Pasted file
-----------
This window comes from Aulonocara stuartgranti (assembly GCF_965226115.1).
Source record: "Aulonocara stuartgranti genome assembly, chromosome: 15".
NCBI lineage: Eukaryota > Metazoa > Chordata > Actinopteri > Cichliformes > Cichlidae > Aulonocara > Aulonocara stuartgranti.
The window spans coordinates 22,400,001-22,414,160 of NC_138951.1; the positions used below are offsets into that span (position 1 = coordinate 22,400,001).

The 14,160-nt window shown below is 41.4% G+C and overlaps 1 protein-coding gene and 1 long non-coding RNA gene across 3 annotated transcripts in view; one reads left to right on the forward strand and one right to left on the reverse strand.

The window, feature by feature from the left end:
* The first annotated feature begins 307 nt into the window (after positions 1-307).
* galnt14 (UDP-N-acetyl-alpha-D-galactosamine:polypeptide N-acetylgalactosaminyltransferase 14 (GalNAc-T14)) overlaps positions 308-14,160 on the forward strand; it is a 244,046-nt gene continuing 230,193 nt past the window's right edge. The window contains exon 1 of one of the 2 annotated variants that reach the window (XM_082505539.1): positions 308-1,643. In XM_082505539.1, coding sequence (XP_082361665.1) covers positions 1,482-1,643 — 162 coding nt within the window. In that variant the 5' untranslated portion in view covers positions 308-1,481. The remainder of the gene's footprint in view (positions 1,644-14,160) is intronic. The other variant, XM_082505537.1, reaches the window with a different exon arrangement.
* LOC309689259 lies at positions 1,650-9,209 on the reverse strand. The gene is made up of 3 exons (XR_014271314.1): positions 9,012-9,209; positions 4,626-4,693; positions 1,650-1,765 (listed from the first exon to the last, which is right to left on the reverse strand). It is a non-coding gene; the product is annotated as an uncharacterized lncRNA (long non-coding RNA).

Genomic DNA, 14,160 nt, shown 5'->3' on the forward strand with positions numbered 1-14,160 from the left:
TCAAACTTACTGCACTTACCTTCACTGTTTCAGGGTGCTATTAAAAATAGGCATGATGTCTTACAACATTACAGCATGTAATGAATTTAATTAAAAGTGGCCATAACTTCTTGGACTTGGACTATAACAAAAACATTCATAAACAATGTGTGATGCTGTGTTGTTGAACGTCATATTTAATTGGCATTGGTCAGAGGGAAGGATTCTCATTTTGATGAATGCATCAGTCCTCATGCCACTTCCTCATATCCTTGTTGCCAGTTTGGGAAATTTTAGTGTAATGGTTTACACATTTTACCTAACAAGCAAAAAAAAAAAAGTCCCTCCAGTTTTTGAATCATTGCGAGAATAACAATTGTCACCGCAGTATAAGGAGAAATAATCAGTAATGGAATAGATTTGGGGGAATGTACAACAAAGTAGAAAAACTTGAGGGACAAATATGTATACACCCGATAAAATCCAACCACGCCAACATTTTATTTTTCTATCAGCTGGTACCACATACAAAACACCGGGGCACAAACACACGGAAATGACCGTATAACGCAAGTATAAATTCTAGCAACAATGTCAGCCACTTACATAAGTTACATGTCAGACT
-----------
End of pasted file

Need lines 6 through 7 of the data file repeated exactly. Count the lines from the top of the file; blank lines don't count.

The window, feature by feature from the left end:
* The first annotated feature begins 307 nt into the window (after positions 1-307).